Although I wrote the first few Gavel Gamuts in 1990 the every-weekly column began in April 2005, about 700 articles ago. In light of our current political and cultural dissonance I thought it might be interesting to revisit the following thoughts from over a decade ago to assess what changes may have occurred. This Birthday Greeting to America was first published July 04, 2005. I hope those of you who read it then and those who are considering it for the first time will find it worthwhile in our on-going conversation of Separate versus Equal. Also, Peg and I are returning to Osage County, Oklahoma for this Fourth of July. Maybe we’ll find the bus station is now just a memory.
Happy Birthday to U.S.!
Let’s Have a Party and Invite Everyone!
The United States Supreme Court has occasionally succumbed to popular opinion then later attempted to atone for it. The Dred Scott (1857) and Plessy v. Ferguson (1892) cases come to mind as examples of institutionalized injustice with the partial remedy of Brown v. Board of Education (1954) being administered many years later.
In Dred Scott, the U.S. Supreme Court decided that American Negroes had no rights which the law was bound to protect as they were non-persons under the U.S. Constitution.
And in Plessy, the Court held that Mr. Plessy could not legally ride in a “whites only” railroad car. The Court declared that laws that merely create distinctions but not unequal treatment based on race were constitutional. SEPARATE BUT EQUAL was born.
Our original U.S. Constitution of 1787 disenfranchised women, and recognized only three-fifths of every Black and Native American person, and even that was only for census purposes. Our Indiana Constitution of 1852 discouraged Negro migration to our state in spite of Posey County Constitutional Convention Delegate, Robert Dale Owen’s, eloquent pleas for fair treatment for all.
Were these documents penned by evil men? I think not. They were the result of that omnipotent god of politics, compromise, which is often good, but sometimes is not. Should you have read this column recently you may recall that I strongly encourage compromise in court, in appropriate cases.
However, as one who grew up in a state where the compromise of the post Civil War judges and politicians led to the legal segregation of schools, restaurants, and public transportation, I can attest that some compromises simply foist the sins of the deal makers onto future generations.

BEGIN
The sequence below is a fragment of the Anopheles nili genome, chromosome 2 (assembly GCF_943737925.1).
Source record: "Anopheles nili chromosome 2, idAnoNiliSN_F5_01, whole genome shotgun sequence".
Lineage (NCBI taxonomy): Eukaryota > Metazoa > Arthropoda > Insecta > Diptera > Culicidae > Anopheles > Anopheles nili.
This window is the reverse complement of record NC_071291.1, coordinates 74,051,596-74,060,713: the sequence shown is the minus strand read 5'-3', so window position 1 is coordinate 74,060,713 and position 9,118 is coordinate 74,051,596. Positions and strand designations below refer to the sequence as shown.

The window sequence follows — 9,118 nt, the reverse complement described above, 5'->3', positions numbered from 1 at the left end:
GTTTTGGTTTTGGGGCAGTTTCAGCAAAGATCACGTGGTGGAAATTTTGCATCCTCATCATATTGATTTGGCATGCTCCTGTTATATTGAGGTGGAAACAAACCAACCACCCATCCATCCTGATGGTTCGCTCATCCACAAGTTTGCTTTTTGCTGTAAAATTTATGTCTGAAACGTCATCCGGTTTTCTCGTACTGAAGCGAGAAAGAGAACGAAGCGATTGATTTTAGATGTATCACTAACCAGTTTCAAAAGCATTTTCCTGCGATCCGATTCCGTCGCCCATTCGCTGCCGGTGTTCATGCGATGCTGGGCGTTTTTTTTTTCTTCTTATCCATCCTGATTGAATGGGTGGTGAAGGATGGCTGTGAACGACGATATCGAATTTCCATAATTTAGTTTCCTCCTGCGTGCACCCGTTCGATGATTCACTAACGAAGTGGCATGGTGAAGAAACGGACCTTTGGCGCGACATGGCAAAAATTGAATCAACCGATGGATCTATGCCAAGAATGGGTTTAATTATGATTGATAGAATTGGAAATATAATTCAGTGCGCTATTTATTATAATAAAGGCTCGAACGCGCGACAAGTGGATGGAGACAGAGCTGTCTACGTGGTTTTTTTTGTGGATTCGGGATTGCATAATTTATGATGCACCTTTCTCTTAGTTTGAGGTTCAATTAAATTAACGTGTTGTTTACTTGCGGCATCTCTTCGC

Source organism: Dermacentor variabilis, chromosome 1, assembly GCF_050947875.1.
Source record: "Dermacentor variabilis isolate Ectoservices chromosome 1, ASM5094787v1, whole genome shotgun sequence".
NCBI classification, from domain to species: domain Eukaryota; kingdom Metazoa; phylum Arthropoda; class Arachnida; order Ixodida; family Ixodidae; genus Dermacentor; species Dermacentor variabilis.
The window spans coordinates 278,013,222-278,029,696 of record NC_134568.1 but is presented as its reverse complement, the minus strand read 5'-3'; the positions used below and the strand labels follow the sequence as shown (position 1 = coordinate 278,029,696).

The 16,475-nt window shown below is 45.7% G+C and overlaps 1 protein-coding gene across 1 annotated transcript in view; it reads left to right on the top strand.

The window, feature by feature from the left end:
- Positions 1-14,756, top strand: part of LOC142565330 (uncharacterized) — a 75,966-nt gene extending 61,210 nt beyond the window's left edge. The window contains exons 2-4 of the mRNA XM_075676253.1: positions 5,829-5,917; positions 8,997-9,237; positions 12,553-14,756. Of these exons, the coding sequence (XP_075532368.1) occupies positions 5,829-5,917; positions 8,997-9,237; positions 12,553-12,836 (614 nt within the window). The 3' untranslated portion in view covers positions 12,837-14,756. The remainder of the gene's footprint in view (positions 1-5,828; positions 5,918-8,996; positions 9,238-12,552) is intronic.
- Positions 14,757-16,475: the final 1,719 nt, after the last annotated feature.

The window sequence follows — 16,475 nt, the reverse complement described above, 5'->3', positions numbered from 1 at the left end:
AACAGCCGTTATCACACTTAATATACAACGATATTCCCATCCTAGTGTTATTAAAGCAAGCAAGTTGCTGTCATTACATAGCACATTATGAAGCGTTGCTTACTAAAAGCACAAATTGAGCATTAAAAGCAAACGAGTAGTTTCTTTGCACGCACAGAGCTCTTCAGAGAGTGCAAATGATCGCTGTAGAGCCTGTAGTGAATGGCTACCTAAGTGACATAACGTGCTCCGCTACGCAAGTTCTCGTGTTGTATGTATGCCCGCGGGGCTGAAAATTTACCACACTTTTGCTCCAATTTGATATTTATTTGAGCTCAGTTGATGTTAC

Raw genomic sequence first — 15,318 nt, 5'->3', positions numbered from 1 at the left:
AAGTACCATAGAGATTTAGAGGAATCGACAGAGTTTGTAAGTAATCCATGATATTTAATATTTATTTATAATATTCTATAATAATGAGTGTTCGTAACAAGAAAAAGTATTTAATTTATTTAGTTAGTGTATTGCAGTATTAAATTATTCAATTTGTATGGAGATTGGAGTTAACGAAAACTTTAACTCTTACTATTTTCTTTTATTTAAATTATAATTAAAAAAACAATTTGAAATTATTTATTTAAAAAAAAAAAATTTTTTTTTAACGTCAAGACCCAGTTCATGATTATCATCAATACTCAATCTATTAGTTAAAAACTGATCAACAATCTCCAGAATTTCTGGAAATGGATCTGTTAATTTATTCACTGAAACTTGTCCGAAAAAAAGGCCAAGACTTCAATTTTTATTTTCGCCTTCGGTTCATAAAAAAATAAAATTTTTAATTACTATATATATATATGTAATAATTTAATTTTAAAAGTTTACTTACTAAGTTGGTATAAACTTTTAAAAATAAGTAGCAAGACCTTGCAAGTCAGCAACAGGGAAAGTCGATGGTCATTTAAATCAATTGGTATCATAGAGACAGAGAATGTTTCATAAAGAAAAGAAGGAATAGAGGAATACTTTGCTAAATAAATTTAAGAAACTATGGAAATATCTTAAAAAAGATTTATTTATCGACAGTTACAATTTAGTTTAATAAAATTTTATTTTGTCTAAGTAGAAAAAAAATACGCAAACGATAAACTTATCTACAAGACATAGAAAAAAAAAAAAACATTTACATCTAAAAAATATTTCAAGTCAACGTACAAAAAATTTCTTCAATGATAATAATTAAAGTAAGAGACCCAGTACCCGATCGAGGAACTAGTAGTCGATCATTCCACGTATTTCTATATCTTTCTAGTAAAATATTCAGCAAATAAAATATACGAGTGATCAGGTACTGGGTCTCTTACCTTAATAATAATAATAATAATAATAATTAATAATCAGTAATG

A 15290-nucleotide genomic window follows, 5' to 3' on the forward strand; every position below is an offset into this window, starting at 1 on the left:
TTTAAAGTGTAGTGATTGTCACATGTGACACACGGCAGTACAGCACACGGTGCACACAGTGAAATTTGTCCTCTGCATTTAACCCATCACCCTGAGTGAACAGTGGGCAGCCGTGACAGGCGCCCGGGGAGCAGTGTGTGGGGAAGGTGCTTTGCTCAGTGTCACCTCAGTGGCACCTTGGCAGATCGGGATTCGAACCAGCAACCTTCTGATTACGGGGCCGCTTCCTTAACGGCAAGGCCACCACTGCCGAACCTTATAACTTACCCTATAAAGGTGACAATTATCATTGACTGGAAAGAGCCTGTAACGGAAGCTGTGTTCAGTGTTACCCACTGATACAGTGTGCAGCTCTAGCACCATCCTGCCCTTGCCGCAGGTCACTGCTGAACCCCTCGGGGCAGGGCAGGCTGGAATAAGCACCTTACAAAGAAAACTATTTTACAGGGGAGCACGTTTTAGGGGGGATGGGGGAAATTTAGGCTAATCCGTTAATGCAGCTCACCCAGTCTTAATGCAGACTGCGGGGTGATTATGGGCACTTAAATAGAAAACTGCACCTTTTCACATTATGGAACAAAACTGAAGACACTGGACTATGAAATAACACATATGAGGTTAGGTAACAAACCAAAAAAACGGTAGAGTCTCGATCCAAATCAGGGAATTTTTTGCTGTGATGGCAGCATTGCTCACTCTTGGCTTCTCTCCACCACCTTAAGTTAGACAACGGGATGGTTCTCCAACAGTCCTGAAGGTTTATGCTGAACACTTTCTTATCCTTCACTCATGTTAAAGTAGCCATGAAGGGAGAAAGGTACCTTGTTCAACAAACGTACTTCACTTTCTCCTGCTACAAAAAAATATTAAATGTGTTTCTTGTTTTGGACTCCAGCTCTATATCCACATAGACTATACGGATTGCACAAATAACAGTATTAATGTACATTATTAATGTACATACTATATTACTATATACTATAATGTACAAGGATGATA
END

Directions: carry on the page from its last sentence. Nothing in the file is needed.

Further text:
When I was 6 years old, my 7 year old brother, Philip, and I made our first bus trip to our father’s family in southern Oklahoma.
We lived on the Osage Indian Nation in northeastern Oklahoma. It sounds exotic but our hometown, Pawhuska, looked a lot like any town in Posey County.
In 1950 our parents did not have to worry about sending their children off with strangers except to admonish us not to bother anyone and to always mind our elders.
When mom and dad took us to the MKT&O (Missouri, Kansas, Texas and Oklahoma) bus station it was hot that July day. Oklahoma in July is like southern Indiana in July, WITHOUT THE SHADE TREES!
My brother and I were thirsty so we raced to the two porcelain water fountains in the shot gun building that was about 40 feet from north to south and 10 feet from east to west.
Phil slid hard on the linoleum floor and beat me to the nearest fountain. And while I didn’t like losing the contest, since the other fountain was right next to the first one, I stepped to it.
“Jimmy, wait ‘til your brother is finished. James Marion! I said wait!” Dad, of course, said nothing. He didn’t need to; we knew that whatever mom said was the law.
“Mom, I’m thirsty. Why can’t I get a drink from this one?”
“Son, look at that sign. It says ‘colored’. Philip, quit just hanging on that fountain; let your brother up there.”
Of course, the next thing I wanted to do was use the restroom so I turned towards the four that were crammed into the space for one: “White Men”, “White Ladies”, “Colored Men”, and “Colored Women”.
After mom inspected us and slicked down my cowlick again, we got on the bus and I “took off a kiting” to the very back.
I beat Phil, but there was a man already sitting on the only bench seat. I really wanted to lie down on that seat but the man told me I had to go back up front. And as he was an adult, I followed his instructions.
Philip said, “You can’t sit back there. That’s for coloreds. That’s why that colored man said for you to go up front.”
That was the first time I noticed the man was different. That was, also, the point where the sadness in his eyes and restrained anger in his voice crept into my awareness.
As a friend of mine sometimes says, “No big difference, no big difference, big difference.”
And if all this seems as though it comes from a country far far away and long long ago, Posey County segregated its Black and White school children for almost 100 years after 600,000 men died in the Civil War. In fact, some of Mt. Vernon’s schools were not fully integrated until after Brown was decided in 1954.
And, whether we have learned from our history or are simply repeating it may depend upon whom we ask. Our Arab American, Muslim, Black, Native American, and Hispanic citizens, as well as several other “usual suspects”, may think the past is merely prologue.
Sometimes it helps for me to remember what this 4th of July thing is really about. It’s our country’s birthday party; maybe we should invite everyone.
There is nothing equal about separate.
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